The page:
CDC reports 14 new cases of sexually transmitted Zika in U.S.

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Fourteen more people may have caught the Zika virus in the U.S. without traveling to affected zones, federal health officials said Tuesday — strong evidence that the virus is sexually transmitted fairly often.

Some of those suspected of having been infected sexually have been pregnant women, the Centers for Disease Control and Prevention says.

“CDC and state public health departments are now investigating 14 new reports of possible sexual transmission of Zika virus, including several involving pregnant women,” the CDC said in a statement.

“In two of the new suspected sexual transmission events, Zika virus infection has been confirmed in women whose only known risk factor was sexual contact with an ill male partner who had recently traveled to an area with local Zika virus transmission; testing for the male partners is still pending.”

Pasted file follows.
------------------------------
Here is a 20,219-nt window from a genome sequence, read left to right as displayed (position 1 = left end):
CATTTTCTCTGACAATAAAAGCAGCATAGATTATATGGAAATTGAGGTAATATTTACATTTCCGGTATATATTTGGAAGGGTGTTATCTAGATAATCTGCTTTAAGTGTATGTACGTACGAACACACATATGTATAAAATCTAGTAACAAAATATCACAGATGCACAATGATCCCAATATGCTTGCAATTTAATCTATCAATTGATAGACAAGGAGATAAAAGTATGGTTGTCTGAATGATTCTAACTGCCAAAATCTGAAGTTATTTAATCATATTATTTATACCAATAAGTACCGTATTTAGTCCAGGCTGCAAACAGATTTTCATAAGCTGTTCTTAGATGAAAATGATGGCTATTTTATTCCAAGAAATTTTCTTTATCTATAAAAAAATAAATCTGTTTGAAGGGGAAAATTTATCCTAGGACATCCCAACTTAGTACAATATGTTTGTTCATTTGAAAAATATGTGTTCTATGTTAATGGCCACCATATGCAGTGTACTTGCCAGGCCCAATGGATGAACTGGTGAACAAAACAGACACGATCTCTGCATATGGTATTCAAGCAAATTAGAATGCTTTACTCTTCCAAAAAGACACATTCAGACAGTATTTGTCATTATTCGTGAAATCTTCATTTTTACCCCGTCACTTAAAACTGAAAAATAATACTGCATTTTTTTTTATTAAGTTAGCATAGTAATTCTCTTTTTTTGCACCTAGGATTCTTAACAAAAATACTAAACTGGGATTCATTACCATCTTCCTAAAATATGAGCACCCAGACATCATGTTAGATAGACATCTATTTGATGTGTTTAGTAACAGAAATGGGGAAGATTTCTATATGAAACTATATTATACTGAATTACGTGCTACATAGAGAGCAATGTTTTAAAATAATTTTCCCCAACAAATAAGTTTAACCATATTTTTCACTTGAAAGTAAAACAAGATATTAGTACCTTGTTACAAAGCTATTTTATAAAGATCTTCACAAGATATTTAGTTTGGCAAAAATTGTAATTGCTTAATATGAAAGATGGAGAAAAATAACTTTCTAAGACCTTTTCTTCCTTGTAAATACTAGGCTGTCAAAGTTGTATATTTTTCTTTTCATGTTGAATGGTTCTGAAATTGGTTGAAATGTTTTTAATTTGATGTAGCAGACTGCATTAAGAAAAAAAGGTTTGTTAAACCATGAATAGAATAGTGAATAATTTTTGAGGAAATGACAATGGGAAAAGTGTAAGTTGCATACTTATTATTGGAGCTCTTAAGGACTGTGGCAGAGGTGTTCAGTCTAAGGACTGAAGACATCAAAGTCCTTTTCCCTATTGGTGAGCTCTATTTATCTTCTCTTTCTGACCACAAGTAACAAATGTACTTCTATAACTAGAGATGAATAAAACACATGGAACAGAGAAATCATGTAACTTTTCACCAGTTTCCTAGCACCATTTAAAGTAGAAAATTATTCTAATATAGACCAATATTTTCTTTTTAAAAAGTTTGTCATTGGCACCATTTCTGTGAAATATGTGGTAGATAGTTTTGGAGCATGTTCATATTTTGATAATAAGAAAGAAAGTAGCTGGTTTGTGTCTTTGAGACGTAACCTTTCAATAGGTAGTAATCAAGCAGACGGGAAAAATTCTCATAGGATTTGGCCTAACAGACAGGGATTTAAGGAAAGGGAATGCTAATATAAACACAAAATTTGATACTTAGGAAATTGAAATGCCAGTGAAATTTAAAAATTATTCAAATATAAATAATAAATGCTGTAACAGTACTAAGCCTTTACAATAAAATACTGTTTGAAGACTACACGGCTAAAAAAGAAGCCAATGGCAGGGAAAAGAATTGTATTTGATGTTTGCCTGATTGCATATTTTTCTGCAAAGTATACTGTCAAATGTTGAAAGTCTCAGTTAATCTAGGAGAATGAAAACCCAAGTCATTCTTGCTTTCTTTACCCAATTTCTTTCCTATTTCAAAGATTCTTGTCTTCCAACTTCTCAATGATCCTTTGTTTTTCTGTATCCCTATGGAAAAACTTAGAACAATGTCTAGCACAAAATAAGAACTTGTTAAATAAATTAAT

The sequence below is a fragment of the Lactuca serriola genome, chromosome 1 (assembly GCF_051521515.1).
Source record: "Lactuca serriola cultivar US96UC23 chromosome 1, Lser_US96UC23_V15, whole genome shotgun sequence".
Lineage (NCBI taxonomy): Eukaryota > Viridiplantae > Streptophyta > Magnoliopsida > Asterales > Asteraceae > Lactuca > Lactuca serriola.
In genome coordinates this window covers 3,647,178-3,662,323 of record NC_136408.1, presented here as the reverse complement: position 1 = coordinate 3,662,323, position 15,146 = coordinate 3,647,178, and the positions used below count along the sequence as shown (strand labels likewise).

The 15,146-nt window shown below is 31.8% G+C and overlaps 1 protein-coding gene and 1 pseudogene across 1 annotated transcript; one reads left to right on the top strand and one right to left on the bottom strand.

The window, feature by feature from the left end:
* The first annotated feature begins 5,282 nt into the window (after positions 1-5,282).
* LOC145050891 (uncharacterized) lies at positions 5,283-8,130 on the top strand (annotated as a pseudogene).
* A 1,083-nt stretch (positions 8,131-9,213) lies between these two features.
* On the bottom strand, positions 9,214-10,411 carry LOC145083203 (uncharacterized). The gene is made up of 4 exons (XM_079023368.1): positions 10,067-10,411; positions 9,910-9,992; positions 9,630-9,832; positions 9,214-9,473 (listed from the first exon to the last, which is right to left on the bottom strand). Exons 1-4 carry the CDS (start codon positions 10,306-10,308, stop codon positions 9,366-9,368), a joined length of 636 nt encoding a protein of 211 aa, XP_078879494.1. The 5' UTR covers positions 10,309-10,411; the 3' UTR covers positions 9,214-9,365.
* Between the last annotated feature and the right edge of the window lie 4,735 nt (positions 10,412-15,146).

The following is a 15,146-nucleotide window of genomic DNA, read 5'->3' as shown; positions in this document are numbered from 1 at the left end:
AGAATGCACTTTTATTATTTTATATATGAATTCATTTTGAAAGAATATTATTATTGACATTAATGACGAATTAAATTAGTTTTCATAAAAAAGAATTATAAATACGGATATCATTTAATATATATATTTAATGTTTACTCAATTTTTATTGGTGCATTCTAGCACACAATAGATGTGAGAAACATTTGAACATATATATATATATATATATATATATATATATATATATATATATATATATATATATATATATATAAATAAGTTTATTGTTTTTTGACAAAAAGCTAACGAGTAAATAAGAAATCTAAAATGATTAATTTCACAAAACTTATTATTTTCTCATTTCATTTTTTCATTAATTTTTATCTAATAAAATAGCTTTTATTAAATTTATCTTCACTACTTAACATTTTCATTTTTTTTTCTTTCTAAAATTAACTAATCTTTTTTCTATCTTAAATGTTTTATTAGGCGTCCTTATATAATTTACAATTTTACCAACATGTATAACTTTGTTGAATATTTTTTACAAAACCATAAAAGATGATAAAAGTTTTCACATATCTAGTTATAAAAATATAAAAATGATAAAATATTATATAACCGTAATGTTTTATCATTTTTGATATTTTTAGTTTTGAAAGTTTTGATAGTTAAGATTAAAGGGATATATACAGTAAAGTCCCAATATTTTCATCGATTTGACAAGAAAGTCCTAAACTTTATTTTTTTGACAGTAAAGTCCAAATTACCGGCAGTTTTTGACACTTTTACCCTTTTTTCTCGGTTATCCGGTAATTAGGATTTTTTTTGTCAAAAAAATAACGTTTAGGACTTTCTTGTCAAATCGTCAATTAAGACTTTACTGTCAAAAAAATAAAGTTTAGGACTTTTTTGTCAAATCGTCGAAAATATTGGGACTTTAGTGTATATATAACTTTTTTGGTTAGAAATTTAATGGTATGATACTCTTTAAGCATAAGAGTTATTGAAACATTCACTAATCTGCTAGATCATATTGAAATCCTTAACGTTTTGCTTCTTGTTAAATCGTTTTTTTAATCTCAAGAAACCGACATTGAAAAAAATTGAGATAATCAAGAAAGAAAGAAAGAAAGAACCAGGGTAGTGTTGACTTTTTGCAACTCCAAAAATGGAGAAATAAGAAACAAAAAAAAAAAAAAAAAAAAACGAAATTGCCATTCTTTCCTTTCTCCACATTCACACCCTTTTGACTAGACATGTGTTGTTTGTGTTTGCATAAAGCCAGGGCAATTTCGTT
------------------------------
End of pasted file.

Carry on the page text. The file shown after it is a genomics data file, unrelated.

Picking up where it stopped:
Evidence is growing that Zika can cause serious birth defects, especially microcephaly, which results from a damaged brain that stops developing in the womb.

There are also suspicions that Zika is causing a paralyzing condition called Guillan-Barre syndrome.

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